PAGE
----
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Publisher's Summary

In this brilliant portrait of the oceans' unlikely hero, H. Bruce Franklin shows how menhaden have shaped America's national-and natural-history, and why reckless overfishing now threatens their place in both. Since Native Americans began using menhaden as fertilizer, this amazing fish has greased the wheels of U.S. agriculture and industry. By the mid-1870s, menhaden had replaced whales as a principal source of industrial lubricant, with hundreds of ships and dozens of factories along the eastern seaboard working feverishly to produce fish oil. Since the Civil War, menhaden have provided the largest catch of any American fishery.

©2007 Island Press (P)2007 Island Press

What members say

Average Customer Ratings

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  • Overall
    5 out of 5 stars
  • Performance
    5 out of 5 stars
  • Story
    5 out of 5 stars

Fantastic Book

This is the superbly researched and beautifully written book. I use it in college classes and thus have read it several times, and listened to it as well. Along with being a great scholar and eloquent stylist, the author H Bruce Franklin is also wonderful narrator! That’s not as easy as it sounds. Unlike many environmental stories this one encompasses the catastrophic but also an usually hopeful ending. Along with being a great read/listen this book deals with a really vital topic: the health of our coastal fisheries.

1 of 1 people found this review helpful

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    5 out of 5 stars
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    4 out of 5 stars
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    5 out of 5 stars
  • nagi
  • NORTH HOLLYWOOD, CA, United States
  • 06-17-13

a most important book on the most important fish

What made the experience of listening to Most Important Fish in the Sea the most enjoyable?

great information about how overfishing one species could so greatly affect a local ecosystem which, in turn, affects the world
It took a bit of time to get used to the slow, scratchy voiced, and sometimes muffled narration, but the author is passionate and very well informed and I ended up really enjoying this book and narration.There is alot of great history presented on this little known(at least on the West Coast) fish and the tales of its abundance in earlier years is jaw dropping. Fascinating information about how long it has taken before man realized and was willing to do something to reverse the effects of overfishing. If fishing a species is going to destroy the ecosystem and deplete things to the point where we are endangering ourselves, then we can no longer "self regulate" fish catches and government(or an international fish conservancy commission) intervention is necessary.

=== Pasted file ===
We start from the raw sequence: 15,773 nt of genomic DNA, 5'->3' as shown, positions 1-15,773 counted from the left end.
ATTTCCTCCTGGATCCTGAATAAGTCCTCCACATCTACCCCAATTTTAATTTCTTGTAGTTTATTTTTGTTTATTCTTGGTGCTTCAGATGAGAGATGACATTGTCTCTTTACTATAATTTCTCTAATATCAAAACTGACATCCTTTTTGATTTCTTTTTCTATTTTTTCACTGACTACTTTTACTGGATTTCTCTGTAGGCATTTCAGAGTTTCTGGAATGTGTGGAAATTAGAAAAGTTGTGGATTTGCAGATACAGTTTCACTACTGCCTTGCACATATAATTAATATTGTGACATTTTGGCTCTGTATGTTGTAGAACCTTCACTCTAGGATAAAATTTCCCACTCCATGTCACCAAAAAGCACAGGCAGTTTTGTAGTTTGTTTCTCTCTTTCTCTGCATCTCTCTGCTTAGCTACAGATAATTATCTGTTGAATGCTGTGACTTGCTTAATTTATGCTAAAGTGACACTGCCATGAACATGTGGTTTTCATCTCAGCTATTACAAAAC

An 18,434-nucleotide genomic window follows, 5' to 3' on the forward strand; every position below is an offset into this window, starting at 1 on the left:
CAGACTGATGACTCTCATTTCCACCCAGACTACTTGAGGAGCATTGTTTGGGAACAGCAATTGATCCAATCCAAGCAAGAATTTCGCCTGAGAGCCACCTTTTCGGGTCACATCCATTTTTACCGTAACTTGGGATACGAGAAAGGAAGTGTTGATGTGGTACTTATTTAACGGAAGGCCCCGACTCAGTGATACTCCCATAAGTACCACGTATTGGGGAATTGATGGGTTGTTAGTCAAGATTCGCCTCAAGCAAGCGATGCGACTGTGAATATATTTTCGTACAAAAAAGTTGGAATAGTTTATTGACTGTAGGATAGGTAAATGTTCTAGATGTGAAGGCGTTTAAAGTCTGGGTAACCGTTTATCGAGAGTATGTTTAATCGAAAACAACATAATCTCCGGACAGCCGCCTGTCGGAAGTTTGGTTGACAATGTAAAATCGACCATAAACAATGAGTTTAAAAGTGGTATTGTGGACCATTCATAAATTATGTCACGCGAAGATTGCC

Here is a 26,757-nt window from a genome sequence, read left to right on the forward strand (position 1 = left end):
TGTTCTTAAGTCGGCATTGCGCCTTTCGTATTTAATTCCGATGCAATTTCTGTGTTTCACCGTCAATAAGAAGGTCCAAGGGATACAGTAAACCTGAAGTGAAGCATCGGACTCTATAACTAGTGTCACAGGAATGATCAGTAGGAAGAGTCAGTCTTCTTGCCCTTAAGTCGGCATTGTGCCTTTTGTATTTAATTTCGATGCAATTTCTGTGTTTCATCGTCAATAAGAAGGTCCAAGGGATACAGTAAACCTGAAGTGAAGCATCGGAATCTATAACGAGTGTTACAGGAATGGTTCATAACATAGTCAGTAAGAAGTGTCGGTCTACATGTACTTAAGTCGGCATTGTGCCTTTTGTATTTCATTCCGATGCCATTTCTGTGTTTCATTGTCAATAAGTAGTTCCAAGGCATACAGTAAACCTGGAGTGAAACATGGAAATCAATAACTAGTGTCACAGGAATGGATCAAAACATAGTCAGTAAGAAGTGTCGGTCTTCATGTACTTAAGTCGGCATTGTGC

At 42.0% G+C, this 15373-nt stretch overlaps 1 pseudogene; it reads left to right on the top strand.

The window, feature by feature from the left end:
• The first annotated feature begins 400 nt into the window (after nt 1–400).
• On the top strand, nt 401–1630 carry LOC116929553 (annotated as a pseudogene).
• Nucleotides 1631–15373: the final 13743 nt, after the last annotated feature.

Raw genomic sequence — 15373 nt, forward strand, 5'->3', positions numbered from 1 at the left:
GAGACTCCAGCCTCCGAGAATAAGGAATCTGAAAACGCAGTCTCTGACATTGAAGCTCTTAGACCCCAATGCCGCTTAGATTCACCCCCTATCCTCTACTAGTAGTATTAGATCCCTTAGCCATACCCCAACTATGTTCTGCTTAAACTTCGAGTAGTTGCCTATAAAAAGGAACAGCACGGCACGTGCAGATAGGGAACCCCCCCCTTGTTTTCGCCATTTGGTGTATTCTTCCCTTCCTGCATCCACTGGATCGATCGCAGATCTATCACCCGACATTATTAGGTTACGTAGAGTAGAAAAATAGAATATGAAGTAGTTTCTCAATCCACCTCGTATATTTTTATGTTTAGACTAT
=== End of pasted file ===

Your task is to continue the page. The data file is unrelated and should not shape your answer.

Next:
You cannot leave it up to a corporation because their interests are short term and based on profits. It is amazing and disheartening to know that for this one species it comes down to ONE corporation! I hope the menhaden do not go the way of the passenger pigeon.

What other book might you compare Most Important Fish in the Sea to and why?

Four Fish by Paul Greenberg. Both are great books. Cod by Mike Kurlasky as well.

Which character – as performed by Bruce H. Franklin – was your favorite?

himself

Did you have an extreme reaction to this book? Did it make you laugh or cry?

I was appalled at how human thoughtlessness can devastate the balance of nature so easily. We're killing ourselves through our own selfishness. That must be Mother Nature's failsafe to keep us from irrevocably destroying the natural world. We will destroy ourselves first.

Any additional comments?

thank you Mr Franklin for writing this book.

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    2 out of 5 stars
  • Amy
  • Newark, DE, United States
  • 11-28-10

Story is great but narration is not

I'm going to read this book in paperback. I couldn't get past the flipping of pages, inhale noises and other slurps of the narrator while he was reading the book. This audiobook could be done much better. Do yourself a favor and just read the book.

0 of 2 people found this review helpful

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  • Amanda
  • 01-19-17

Great book, frustrating narrator

Would you say that listening to this book was time well-spent? Why or why not?

Yes. The information in this book is important for anyone who wants a better understanding of the impact humans are having on the sea. I learned a lot about how fisheries management strategies don't consider the ecosystem as a whole and the interdependence of species. The book is well set out and logically flows. There are lots of real life examples that are used to back up the research, which keeps the book interesting to listen to.

How could the performance have been better?

Unfortunately the narrator is incredibly frustrating to listen to. He tends to run words in together, to mispronounce things, and to rush quotes. The pace is unpredictable with him reading quickly at times and slowly at others. He loudly sighs and swallows throughout the book. Occasionally he puts on silly voices when quoting someone he disagrees with. It's a shame that his performance of this book got so distracting at times because the content was very interesting.